And yet . . . he is such a clueless man that you just want to smack him upside the head for not getting the point! Very funny book, and very sweet. A similar humor to, though much lighter subject matter than The Rabbi's Cat, which I read two years ago and found quite a lovely treatment of certain aspects of Judaism.

I should be thinking about what to serve for dinner tonight.



Headbanging Time

This was one of those mornings I just felt like giving up & going back to bed. I knew it from the very beginning when I woke abruptly at 6:30 & realized that the clock radio hadn't turned on - great, no time for a shower, & I had 45 minutes in which to review my notes & get to campus. The feeling was reinforced when I tripped & bashed my knee on the table in the kitchen. Spilling coffee down my front necessitated changing my shirt, which meant rummaging through the laundry basket since I hadn't had time to put away any of the mounds of clean laundry, but at least there was clean laundry, right?

On the way to campus, I did a mental inventory of the problems I was likely to encounter in class (so okay, I was feeling pessimistic). This is the lecture I always hate giving, and this semester would be more annoying than most, since I have a number of very immature students this time around. We're finishing up Judaism in my Comparative Religions class and getting ready to move on to early Christianity, and that means I always get asked, "why don't Jews believe that Jesus was the messiah?"

My least favorite student came into class 1/2 hr. late, which is actually early for her. True to form, she sat in the back of the class chit-chatting, and for the second or third time in two weeks, her cell phone rang. I swear, next time it happens, I'm going to march back there & confiscate it - but this time the guy next to her took it away from her and turned it off. Then something struck her as funny and she began laughing like a loon. She pays very little attention in class (the little amount of time she's in attendance), and her grades reflect this (she earned 27% on her most recent exam).

But when another student asked why Jews don't believe that Jesus is the messiah, she suddenly sat up to attention.

After class, she asked to speak with me, and blurted out, "I just don't understand why Jews don't believe what it says in the Bible!"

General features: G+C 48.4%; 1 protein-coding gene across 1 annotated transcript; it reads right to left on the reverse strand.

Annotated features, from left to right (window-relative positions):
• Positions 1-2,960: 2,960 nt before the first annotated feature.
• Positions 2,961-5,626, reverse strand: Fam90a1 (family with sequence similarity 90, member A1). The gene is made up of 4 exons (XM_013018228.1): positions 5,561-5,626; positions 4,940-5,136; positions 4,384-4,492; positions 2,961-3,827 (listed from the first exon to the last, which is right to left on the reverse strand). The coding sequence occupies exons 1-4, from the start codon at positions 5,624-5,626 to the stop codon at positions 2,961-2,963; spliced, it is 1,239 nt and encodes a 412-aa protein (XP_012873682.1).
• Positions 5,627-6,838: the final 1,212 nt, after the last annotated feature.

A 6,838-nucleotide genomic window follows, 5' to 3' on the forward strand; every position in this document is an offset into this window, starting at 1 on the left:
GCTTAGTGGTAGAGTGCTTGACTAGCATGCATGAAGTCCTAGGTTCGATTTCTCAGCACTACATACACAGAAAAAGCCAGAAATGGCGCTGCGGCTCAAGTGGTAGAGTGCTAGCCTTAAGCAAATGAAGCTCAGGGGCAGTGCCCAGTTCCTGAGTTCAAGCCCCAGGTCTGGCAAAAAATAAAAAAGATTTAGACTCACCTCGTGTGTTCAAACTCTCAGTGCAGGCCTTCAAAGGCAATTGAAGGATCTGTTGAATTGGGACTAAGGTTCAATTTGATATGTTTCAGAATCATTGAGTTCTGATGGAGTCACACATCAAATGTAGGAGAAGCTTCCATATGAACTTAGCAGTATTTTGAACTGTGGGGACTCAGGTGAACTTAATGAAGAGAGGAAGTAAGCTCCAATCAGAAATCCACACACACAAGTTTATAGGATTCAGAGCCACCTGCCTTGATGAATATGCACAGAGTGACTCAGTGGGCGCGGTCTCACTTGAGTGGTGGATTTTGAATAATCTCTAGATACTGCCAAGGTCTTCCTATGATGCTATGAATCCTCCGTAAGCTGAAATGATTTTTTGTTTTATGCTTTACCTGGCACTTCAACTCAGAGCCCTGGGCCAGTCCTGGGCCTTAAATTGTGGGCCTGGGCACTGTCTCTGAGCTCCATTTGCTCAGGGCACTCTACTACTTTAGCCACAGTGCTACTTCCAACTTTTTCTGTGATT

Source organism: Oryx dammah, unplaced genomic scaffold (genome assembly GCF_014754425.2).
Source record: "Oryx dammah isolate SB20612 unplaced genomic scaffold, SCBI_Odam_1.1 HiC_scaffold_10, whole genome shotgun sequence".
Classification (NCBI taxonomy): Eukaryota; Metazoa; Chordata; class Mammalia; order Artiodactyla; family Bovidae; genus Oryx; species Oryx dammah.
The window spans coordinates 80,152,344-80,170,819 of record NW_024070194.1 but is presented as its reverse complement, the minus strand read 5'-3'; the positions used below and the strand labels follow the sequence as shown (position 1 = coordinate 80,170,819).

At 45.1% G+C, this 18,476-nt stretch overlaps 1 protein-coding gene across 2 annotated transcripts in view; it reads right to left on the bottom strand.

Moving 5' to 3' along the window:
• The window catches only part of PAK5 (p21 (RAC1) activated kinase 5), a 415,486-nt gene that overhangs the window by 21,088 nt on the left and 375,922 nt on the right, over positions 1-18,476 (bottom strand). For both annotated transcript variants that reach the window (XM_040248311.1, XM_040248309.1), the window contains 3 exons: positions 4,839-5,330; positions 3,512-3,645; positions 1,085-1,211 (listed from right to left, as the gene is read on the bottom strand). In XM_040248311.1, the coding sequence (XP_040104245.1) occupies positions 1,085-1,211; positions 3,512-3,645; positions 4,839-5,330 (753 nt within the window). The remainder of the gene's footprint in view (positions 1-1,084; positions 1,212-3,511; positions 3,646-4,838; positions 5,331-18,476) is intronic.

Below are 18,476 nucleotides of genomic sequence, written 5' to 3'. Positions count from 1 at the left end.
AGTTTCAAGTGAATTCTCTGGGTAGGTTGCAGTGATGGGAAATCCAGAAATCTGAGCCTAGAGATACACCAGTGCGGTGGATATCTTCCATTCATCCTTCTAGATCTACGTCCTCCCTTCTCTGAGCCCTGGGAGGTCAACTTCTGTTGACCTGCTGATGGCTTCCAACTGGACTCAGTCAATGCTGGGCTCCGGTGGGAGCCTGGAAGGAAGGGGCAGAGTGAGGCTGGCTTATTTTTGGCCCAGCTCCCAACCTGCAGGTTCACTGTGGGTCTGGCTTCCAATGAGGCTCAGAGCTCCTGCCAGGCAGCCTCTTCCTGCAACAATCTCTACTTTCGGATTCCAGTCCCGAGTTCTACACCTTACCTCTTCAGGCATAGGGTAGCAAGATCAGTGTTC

"Oh, but they do!" was my response. She looked at me in amazement, and another student began to laugh and said, "I think, Professor, that she means the The New Testament."

"Ah, I see. Well, that's easy: Jews don't consider The New Testament to be scripture. Do you believe the Quran to be scripture?"

She looked shocked. "No, of course not! It was written by Mohammed, and he was evil!" Hm. Okay, I see I'll have my work cut out for me when we get to Islam - as will the guest speaker who is lined up to come to class. "But that's different. I mean, New Testament is truth. Why don't they see that?"

"Not according to Jews, it isn't. Not according to Buddhists, or Jains, or Hindus, or Taoists, or any religion other than Christians. I'm not trying to make you doubt your religion or change it, but you need to understand that non-Christians aren't deliberately, perversely DIS-believing Christianity. Rather, they are believing what they see is the truth. This whole course is dedicated to understanding what adherents of each of these religions, including Christians, believe."

She stared at me for a moment. Then she got this faraway look in her eye & said, "Okay, I guess I see that all religions think they are right, and maybe they are sort of right - NO! WAIT a minute! Mine is the only one that is right! But maybe they all think they are right . . . ."

No, Rachel, I wanted to say. All the other religions KNOW that Christians are right. But it's a huge, worldwide conspiracy: we pretend we don't know Christians are right because we know it drives Christians nuts when people don't believe them.

Of course, I couldn't say that, so instead I just smiled and said, "Yes, that's right, they truly believe in their own religions just as you believe in yours. See you Thursday" and left, trying not to shake my head too obviously.

I don't think she got it. For her, the world is made up of black and white, right and wrong, her view and everyone else's. Some days I just don't know why I even try.